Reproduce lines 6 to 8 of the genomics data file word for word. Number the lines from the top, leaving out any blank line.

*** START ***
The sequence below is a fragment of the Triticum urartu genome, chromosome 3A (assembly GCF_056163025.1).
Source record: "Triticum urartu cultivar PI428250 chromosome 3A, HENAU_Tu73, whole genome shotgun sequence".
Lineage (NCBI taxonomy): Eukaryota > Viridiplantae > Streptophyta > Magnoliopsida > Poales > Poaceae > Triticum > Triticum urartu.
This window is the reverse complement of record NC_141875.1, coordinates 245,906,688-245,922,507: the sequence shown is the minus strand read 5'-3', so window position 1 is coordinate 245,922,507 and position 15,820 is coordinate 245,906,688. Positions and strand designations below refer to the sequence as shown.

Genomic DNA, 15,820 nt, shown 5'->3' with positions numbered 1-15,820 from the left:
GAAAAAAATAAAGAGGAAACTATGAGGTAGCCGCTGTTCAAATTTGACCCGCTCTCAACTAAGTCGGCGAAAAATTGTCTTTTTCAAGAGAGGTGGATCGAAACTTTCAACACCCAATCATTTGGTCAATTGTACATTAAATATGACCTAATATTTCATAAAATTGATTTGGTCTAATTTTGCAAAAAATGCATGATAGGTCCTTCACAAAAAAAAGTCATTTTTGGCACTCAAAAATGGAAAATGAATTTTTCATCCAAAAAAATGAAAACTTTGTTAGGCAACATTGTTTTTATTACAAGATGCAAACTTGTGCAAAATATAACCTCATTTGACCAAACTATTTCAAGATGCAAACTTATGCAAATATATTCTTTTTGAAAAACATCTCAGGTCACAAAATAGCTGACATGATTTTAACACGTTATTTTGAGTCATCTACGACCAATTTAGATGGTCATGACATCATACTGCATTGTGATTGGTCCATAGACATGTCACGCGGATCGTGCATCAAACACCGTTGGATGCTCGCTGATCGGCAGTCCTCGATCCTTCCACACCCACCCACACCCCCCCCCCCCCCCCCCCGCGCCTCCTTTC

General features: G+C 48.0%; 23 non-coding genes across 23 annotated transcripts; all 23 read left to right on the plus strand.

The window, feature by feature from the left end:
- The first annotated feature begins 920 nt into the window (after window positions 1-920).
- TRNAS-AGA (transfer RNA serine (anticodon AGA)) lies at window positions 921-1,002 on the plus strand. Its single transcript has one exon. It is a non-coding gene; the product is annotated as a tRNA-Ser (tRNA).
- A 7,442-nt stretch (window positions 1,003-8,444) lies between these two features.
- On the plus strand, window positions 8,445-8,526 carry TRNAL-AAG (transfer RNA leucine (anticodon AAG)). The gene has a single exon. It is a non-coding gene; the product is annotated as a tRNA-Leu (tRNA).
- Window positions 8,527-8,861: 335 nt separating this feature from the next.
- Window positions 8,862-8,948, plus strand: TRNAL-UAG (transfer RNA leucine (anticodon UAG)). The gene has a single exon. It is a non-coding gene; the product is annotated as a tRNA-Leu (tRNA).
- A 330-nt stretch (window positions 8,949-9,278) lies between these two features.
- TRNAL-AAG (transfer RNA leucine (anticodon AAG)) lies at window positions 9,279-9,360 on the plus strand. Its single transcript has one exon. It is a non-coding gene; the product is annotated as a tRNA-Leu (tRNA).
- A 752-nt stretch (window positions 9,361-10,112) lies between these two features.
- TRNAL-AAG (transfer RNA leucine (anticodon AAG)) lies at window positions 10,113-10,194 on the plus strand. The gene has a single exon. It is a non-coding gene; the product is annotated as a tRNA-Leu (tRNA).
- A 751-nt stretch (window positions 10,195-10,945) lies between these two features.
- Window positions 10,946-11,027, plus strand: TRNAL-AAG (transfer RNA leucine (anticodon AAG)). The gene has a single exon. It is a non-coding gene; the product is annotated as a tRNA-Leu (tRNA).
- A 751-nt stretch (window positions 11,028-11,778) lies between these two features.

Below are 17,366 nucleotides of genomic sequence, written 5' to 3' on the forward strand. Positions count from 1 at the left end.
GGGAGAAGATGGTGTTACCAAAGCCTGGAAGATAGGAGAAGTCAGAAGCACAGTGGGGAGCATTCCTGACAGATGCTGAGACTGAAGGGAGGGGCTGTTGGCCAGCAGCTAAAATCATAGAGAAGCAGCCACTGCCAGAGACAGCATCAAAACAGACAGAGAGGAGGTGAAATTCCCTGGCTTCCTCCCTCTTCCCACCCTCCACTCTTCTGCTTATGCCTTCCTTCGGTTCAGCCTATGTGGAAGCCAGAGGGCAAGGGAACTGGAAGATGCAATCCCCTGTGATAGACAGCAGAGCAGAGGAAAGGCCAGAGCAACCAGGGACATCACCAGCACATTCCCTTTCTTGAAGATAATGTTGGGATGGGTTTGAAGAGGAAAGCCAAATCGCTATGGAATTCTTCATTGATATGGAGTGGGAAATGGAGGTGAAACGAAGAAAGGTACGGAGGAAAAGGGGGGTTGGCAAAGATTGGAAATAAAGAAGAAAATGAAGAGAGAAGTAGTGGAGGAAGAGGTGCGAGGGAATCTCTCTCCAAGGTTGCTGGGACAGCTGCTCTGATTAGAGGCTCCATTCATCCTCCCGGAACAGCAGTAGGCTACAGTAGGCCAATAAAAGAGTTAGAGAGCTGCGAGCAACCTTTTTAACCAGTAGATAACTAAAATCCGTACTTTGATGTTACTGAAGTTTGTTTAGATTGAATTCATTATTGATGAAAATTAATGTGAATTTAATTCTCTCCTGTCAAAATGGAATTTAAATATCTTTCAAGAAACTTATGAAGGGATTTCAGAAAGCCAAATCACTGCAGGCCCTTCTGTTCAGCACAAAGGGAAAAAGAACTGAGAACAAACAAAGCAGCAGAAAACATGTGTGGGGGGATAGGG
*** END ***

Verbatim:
GAAAAAAATAAAGAGGAAACTATGAGGTAGCCGCTGTTCAAATTTGACCCGCTCTCAACTAAGTCGGCGAAAAATTGTCTTTTTCAAGAGAGGTGGATCGAAACTTTCAACACCCAATCATTTGGTCAATTGTACATTAAATATGACCTAATATTTCATAAAATTGATTTGGTCTAATTTTGCAAAAAATGCATGATAGGTCCTTCACAAAAAAAAGTCATTTTTGGCACTCAAAAATGGAAAATGAATTTTTCATCCAAAAAAATGAAAACTTTGTTAGGCAACATTGTTTTTATTACAAGATGCAAACTTGTGCAAAATATAACCTCATTTGACCAAACTATTTCAAGATGCAAACTTATGCAAATATATTCTTTTTGAAAAACATCTCAGGTCACAAAATAGCTGACATGATTTTAACACGTTATTTTGAGTCATCTACGACCAATTTAGATGGTCATGACATCATACTGCATTGTGATTGGTCCATAGACATGTCACGCGGATCGTGCATCAAACACCGTTGGATGCTCGCTGATCGGCAGTCCTCGATCCTTCCACACCCACCCACACCCCCCCCCCCCCCCCCCCGCGCCTCCTTTC

General features: G+C 48.0%; 23 non-coding genes across 23 annotated transcripts; all 23 read left to right on the plus strand.

The window, feature by feature from the left end: